May 20 2015
By Callie Langford
“I encounter opportunities to use my TBRI training in my everyday life. With family, friends and strangers. It’s becoming part of how I relate to people. On my CASA cases, I’m more patient, compassionate and aware with both children and parents, watching for the behaviors we’ve learned about. It’s informing everything I do.” - CASA volunteer Faye Jones
As part of National Foster Care Month in May, we wanted to share how CASA is helping to improve the Travis County foster care system through our Trauma-Informed Advocacy initiative. This initiative, launched thanks to our 2014 Impact Austin grant award, is in collaboration with the TCU Institute of Child Development and their therapeutic model TBRI (Trust Based Relational Intervention) that was developed to respond to the individual needs of children whose behaviors are influenced by trauma they’ve experienced.
“We’re learning that babies can store pre-verbal memories in their bodies,” says Supervisor Colleen Maher. “They can remember trauma even though they can’t communicate it at the time.” Trauma can originate from initial experiences with abuse or neglect, but the foster care system often exacerbates it. Being removed from a familiar home and then moving placements on a regular basis not only creates additional trauma, but also hinders healing when knowing the child and maintaining consistency is an imperative.
“The system isn’t a stable environment for these kids. That’s why we were targeted to take this on. CASA naturally plays the consistent role, being in kids’ lives that long, so [TCU] felt we were the right people to advocate for these services. CASA volunteers are in the community advocating in nearly every setting the children are involved in. Because of this unique role, CASA can help maintain a continuity in services as children move through the foster care system,” says Team Leader Charron Sumler who leads our Trauma-Informed Initiative. “The core of TBRI is understanding where they’re coming from and where they’re at, and advocating for their individual needs.”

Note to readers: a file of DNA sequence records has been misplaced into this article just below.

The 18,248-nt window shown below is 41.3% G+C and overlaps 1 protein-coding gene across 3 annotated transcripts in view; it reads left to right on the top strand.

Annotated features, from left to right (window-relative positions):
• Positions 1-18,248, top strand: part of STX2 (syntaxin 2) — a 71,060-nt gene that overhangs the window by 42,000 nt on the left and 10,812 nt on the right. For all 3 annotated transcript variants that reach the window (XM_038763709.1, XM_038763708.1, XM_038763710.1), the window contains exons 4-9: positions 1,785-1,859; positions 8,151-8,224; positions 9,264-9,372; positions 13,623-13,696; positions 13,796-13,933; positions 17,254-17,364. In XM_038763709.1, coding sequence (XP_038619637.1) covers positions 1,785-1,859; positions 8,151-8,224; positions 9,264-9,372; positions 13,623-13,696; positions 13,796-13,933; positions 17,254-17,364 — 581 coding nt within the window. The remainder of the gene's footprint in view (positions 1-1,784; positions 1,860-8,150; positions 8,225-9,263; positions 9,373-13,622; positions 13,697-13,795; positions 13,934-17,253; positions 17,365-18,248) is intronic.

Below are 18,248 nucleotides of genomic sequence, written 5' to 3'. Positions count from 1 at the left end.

One volunteer talked about a teen she was advocating for who did well in therapeutic work with animals but moved placements so often due to disruptive behaviors (most likely caused by traumatic experiences) that when she found a therapy that worked, she would soon lose access to it. The volunteer was able to make recommendations to a judge that led to court orders that the teen be placed in a TBRI-trained treatment center to provide a consistent focus on helping her heal from trauma.
Our staff encourages volunteers not to rule out therapists or placements that don’t contract with CPS. Volunteers should gather information and take their recommendation to the Judge. Presenting outside the box solutions is how we can make sure trauma continues to be addressed and that we’re helping children heal in the way that works for them.
“We’re fortunate to be advocating in a venue where the judges are trauma-informed and thinking from the bench about TBRI,” says Charron. The system is starting to integrate trauma knowledge and training and CASA can keep working to make sure the trauma lens is on every case so that a child’s individual needs are met.
Our next TBRI for Advocates training session is a 2-day workshop on June 12th and 13th. We also offer a library of DVDs from the TCU Institute of Child Development. We’ve just received TBRI for Teens and will soon be getting Spanish-dubbed versions of TBRI for Parents.
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